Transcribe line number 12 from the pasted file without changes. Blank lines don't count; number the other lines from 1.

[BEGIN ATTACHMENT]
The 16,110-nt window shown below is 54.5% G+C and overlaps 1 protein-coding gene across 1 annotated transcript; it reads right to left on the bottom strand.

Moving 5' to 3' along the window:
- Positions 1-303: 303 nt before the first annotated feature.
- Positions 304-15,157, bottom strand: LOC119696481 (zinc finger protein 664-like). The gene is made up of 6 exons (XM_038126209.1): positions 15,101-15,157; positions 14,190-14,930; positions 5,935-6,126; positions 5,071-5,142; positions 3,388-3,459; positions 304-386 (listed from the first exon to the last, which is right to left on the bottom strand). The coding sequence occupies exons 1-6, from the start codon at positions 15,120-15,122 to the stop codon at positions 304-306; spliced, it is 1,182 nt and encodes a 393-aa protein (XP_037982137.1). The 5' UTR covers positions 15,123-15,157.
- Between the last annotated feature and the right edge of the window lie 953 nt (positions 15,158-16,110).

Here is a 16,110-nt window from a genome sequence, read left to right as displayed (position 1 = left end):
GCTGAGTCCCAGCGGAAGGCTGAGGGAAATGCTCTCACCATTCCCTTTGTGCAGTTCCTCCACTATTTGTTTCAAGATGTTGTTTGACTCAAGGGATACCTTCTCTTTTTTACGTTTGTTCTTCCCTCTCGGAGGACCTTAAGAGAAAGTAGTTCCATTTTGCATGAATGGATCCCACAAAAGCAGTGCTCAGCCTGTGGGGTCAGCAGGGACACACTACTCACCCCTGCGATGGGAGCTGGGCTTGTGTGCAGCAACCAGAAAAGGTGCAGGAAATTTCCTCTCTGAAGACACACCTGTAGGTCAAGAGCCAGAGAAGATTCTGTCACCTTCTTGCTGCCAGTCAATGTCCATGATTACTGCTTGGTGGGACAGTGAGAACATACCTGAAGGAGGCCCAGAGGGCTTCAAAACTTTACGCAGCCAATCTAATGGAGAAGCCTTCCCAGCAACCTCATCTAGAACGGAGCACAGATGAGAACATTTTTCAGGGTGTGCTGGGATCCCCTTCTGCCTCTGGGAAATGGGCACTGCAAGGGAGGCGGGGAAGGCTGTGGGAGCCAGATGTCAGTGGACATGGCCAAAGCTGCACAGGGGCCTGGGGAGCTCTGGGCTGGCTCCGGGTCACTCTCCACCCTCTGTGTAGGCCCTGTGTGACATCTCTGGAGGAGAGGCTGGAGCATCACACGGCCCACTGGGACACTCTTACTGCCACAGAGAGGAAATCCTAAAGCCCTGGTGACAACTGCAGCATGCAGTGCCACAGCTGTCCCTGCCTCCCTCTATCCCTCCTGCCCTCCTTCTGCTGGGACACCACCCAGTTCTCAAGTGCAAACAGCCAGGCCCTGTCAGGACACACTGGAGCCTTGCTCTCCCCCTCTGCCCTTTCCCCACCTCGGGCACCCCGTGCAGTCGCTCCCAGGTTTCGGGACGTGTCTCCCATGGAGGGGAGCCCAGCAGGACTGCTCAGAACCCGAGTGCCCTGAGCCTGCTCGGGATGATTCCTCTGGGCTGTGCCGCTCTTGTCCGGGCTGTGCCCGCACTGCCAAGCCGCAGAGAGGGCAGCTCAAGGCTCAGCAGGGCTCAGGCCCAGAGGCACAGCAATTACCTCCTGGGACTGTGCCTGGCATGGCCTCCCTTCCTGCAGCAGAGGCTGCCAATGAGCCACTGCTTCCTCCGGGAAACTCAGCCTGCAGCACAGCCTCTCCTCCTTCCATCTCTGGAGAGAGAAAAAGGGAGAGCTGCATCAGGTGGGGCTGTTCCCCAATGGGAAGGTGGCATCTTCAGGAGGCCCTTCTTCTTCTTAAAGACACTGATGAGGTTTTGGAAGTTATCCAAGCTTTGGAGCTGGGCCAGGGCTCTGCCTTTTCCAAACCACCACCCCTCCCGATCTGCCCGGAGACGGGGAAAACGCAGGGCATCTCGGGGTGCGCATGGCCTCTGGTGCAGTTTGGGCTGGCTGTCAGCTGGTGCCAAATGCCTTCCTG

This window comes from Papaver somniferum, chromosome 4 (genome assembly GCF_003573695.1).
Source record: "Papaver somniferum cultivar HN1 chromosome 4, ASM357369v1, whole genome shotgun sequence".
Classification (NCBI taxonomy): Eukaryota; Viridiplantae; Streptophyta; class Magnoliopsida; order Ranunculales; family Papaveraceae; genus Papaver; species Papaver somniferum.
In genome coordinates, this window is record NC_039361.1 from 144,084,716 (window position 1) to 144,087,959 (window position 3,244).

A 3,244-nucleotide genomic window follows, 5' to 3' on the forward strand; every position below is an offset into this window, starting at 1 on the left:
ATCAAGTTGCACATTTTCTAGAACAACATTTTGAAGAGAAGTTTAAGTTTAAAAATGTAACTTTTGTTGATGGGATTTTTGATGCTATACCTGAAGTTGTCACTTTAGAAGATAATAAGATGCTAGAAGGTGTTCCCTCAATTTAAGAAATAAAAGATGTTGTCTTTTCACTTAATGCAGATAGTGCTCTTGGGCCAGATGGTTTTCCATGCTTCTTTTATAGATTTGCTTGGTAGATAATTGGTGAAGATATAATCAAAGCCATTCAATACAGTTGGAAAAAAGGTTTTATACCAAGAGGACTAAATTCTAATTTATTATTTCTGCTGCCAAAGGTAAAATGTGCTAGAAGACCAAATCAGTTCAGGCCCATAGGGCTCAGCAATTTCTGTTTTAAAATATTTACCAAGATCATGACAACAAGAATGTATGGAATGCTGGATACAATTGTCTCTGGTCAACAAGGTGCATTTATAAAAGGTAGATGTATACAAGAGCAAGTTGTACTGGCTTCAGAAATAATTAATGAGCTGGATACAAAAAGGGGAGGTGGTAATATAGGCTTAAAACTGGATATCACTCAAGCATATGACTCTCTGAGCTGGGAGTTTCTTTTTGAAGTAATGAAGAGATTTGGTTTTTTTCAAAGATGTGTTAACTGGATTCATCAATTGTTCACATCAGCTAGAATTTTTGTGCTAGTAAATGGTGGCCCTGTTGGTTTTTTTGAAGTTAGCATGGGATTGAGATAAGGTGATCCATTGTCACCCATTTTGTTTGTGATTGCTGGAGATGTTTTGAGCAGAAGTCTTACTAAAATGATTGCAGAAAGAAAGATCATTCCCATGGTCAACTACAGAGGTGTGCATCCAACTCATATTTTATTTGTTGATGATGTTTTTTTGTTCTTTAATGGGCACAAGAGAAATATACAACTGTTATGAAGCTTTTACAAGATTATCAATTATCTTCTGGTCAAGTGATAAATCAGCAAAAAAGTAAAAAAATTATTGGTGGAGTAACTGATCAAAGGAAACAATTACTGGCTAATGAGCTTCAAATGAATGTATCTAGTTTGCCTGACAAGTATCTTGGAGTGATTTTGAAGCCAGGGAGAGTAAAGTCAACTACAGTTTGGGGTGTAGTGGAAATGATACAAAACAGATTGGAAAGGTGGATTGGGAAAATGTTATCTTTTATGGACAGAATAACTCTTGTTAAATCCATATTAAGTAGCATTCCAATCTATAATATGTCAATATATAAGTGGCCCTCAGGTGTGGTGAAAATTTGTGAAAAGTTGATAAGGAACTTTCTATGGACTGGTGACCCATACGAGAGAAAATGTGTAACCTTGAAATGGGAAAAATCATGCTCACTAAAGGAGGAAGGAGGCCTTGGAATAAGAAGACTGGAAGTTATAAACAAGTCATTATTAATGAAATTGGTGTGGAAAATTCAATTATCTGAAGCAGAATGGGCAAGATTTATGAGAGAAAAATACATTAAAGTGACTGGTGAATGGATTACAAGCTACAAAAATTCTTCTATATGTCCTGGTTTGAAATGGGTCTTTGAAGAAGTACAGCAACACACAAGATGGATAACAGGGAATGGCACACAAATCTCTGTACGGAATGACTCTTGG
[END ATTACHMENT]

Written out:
A 3,244-nucleotide genomic window follows, 5' to 3' on the forward strand; every position below is an offset into this window, starting at 1 on the left: